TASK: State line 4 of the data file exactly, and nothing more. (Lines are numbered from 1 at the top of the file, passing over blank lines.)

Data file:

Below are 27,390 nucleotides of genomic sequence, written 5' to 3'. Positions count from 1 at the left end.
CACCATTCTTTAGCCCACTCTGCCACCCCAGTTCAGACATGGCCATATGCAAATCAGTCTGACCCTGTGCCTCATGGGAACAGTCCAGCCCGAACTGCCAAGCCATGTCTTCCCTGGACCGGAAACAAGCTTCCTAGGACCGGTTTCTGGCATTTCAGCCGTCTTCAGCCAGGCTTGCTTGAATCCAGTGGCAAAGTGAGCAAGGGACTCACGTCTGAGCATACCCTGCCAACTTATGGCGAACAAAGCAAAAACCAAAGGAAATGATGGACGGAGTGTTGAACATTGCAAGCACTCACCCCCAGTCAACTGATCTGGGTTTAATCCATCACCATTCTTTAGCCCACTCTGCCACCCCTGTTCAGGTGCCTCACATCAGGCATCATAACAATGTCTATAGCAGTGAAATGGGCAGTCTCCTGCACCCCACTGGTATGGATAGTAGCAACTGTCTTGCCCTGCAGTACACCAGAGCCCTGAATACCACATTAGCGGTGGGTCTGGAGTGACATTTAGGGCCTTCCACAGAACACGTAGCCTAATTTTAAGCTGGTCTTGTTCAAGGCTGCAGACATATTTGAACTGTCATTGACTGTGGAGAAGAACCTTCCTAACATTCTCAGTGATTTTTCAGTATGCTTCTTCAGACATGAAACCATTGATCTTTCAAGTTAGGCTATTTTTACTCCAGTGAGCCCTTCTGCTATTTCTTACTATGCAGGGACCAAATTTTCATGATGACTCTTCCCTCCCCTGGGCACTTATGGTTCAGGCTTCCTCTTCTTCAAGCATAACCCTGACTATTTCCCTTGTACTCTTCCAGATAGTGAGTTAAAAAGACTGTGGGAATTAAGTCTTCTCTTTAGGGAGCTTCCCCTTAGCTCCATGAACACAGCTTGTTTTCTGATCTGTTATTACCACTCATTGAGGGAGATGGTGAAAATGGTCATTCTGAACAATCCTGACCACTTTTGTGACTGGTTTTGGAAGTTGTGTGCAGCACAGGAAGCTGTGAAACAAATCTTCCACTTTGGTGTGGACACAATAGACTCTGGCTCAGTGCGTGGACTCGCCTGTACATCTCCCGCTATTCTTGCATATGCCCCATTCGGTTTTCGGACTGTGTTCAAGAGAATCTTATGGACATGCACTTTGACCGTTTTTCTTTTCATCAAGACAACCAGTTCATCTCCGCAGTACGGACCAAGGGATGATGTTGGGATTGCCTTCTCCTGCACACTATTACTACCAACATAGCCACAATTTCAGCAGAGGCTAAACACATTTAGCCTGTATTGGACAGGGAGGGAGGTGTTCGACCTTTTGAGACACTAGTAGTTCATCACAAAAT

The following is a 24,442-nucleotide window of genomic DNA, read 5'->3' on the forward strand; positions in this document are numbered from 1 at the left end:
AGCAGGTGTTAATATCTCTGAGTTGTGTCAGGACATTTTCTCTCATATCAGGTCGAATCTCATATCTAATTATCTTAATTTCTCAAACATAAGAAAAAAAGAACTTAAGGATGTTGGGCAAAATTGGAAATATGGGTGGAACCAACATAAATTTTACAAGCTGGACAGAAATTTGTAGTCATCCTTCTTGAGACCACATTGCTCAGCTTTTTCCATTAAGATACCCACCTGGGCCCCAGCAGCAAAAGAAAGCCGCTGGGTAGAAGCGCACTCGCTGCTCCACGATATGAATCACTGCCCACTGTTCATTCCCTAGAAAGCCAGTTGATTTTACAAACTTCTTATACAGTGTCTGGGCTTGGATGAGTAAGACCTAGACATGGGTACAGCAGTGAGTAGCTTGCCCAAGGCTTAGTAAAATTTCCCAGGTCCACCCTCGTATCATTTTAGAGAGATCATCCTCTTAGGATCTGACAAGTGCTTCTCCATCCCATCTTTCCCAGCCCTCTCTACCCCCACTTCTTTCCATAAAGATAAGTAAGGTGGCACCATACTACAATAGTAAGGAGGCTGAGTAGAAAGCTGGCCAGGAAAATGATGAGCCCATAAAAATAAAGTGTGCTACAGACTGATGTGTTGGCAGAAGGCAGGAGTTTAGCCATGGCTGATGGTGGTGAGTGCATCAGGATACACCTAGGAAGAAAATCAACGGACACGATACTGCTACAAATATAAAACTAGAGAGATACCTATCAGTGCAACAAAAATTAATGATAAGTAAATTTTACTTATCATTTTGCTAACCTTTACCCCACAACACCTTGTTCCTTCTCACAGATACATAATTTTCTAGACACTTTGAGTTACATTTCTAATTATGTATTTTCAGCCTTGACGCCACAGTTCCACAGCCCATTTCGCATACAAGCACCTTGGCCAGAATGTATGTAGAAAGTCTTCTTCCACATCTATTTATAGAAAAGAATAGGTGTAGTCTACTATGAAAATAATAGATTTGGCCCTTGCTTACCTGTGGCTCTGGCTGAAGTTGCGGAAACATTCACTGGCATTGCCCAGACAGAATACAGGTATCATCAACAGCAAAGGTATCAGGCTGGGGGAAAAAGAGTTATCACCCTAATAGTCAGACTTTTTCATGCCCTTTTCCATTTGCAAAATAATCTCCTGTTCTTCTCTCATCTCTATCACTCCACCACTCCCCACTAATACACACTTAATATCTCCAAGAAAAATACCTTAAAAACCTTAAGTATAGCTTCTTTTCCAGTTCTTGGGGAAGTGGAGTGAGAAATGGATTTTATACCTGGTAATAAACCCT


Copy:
AGCAGGTGTTAATATCTCTGAGTTGTGTCAGGACATTTTCTCTCATATCAGGTCGAATCTCATATCTAATTATCTTAATTTCTCAAACATAAGAAAAAAAGAACTTAAGGATGTTGGGCAAAATTGGAAATATGGGTGGAACCAACATAAATTTTACAAGCTGGACAGAAATTTGTAGTCATCCTTCTTGAGACCACATTGCTCAGCTTTTTCCATTAAGATACCCACCTGGGCCCCAGCAGCAAAAGAAAGCCGCTGGGTAGAAGCGCACTCGCTGCTCCACGATATGAATCACTGCCCACTGTTCATTCCCTAGAAAGCCAGTTGATTTTACAAACTTCTTATACAGTGTCTGGGCTTGGATGAGTAAGACCTAGACATGGGTACAGCAGTGAGTAGCTTGCCCAAGGCTTAGTAAAATTTCCCAGGTCCACCCTCGTATCATTTTAGAGAGATCATCCTCTTAGGATCTGACAAGTGCTTCTCCATCCCATCTTTCCCAGCCCTCTCTACCCCCACTTCTTTCCATAAAGATAAGTAAGGTGGCACCATACTACAATAGTAAGGAGGCTGAGTAGAAAGCTGGCCAGGAAAATGATGAGCCCATAAAAATAAAGTGTGCTACAGACTGATGTGTTGGCAGAAGGCAGGAGTTTAGCCATGGCTGATGGTGGTGAGTGCATCAGGATACACCTAGGAAGAAAATCAACGGACACGATACTGCTACAAATATAAAACTAGAGAGATACCTATCAGTGCAACAAAAATTAATGATAAGTAAATTTTACTTATCATTTTGCTAACCTTTACCCCACAACACCTTGTTCCTTCTCACAGATACATAATTTTCTAGACACTTTGAGTTACATTTCTAATTATGTATTTTCAGCCTTGACGCCACAGTTCCACAGCCCATTTCGCATACAAGCACCTTGGCCAGAATGTATGTAGAAAGTCTTCTTCCACATCTATTTATAGAAAAGAATAGGTGTAGTCTACTATGAAAATAATAGATTTGGCCCTTGCTTACCTGTGGCTCTGGCTGAAGTTGCGGAAACATTCACTGGCATTGCCCAGACAGAATACAGGTATCATCAACAGCAAAGGTATCAGGCTGGGGGAAAAAGAGTTATCACCCTAATAGTCAGACTTTTTCATGCCCTTTTCCATTTGCAAAATAATCTCCTGTTCTTCTCTCATCTCTATCACTCCACCACTCCCCACTAATACACACTTAATATCTCCAAGAAAAATACCTTAAAAACCTTAAGTATAGCTTCTTTTCCAGTTCTTGGGGAAGTGGAGTGAGAAATGGATTTTATACCTGGTAATAAACCCT